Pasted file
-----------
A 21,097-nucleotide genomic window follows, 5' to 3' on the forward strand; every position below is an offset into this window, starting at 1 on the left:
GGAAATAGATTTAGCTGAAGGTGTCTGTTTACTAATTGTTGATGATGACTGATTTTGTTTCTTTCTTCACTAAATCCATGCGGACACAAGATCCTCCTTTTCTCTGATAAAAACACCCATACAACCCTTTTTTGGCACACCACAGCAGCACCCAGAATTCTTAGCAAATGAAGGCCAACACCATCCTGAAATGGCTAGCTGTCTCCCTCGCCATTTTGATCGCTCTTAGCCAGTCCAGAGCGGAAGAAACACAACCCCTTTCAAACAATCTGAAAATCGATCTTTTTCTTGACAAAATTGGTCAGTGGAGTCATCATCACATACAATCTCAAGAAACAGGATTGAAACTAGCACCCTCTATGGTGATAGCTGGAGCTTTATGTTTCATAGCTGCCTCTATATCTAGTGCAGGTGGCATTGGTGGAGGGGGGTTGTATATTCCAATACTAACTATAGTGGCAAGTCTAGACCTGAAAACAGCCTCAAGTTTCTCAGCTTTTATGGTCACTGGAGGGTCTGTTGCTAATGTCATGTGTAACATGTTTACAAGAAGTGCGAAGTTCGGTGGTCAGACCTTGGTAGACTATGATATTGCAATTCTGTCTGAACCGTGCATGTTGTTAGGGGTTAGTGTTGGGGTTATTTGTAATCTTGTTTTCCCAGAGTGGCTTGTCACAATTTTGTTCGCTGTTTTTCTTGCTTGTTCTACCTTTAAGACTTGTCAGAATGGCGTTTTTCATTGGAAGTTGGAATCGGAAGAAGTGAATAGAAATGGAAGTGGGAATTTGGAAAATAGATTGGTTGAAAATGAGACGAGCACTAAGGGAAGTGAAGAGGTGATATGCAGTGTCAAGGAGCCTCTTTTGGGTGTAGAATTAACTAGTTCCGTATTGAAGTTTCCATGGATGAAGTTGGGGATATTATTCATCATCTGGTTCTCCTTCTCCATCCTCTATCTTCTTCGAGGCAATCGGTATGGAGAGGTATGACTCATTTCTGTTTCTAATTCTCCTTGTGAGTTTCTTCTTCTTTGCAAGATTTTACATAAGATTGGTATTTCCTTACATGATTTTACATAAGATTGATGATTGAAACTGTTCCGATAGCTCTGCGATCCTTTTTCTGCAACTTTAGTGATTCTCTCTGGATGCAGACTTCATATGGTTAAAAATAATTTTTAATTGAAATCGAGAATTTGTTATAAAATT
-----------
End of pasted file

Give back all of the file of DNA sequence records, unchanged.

A 21,097-nucleotide genomic window follows, 5' to 3' on the forward strand; every position below is an offset into this window, starting at 1 on the left:
GGAAATAGATTTAGCTGAAGGTGTCTGTTTACTAATTGTTGATGATGACTGATTTTGTTTCTTTCTTCACTAAATCCATGCGGACACAAGATCCTCCTTTTCTCTGATAAAAACACCCATACAACCCTTTTTTGGCACACCACAGCAGCACCCAGAATTCTTAGCAAATGAAGGCCAACACCATCCTGAAATGGCTAGCTGTCTCCCTCGCCATTTTGATCGCTCTTAGCCAGTCCAGAGCGGAAGAAACACAACCCCTTTCAAACAATCTGAAAATCGATCTTTTTCTTGACAAAATTGGTCAGTGGAGTCATCATCACATACAATCTCAAGAAACAGGATTGAAACTAGCACCCTCTATGGTGATAGCTGGAGCTTTATGTTTCATAGCTGCCTCTATATCTAGTGCAGGTGGCATTGGTGGAGGGGGGTTGTATATTCCAATACTAACTATAGTGGCAAGTCTAGACCTGAAAACAGCCTCAAGTTTCTCAGCTTTTATGGTCACTGGAGGGTCTGTTGCTAATGTCATGTGTAACATGTTTACAAGAAGTGCGAAGTTCGGTGGTCAGACCTTGGTAGACTATGATATTGCAATTCTGTCTGAACCGTGCATGTTGTTAGGGGTTAGTGTTGGGGTTATTTGTAATCTTGTTTTCCCAGAGTGGCTTGTCACAATTTTGTTCGCTGTTTTTCTTGCTTGTTCTACCTTTAAGACTTGTCAGAATGGCGTTTTTCATTGGAAGTTGGAATCGGAAGAAGTGAATAGAAATGGAAGTGGGAATTTGGAAAATAGATTGGTTGAAAATGAGACGAGCACTAAGGGAAGTGAAGAGGTGATATGCAGTGTCAAGGAGCCTCTTTTGGGTGTAGAATTAACTAGTTCCGTATTGAAGTTTCCATGGATGAAGTTGGGGATATTATTCATCATCTGGTTCTCCTTCTCCATCCTCTATCTTCTTCGAGGCAATCGGTATGGAGAGGTATGACTCATTTCTGTTTCTAATTCTCCTTGTGAGTTTCTTCTTCTTTGCAAGATTTTACATAAGATTGGTATTTCCTTACATGATTTTACATAAGATTGATGATTGAAACTGTTCCGATAGCTCTGCGATCCTTTTTCTGCAACTTTAGTGATTCTCTCTGGATGCAGACTTCATATGGTTAAAAATAATTTTTAATTGAAATCGAGAATTTGTTATAAAATT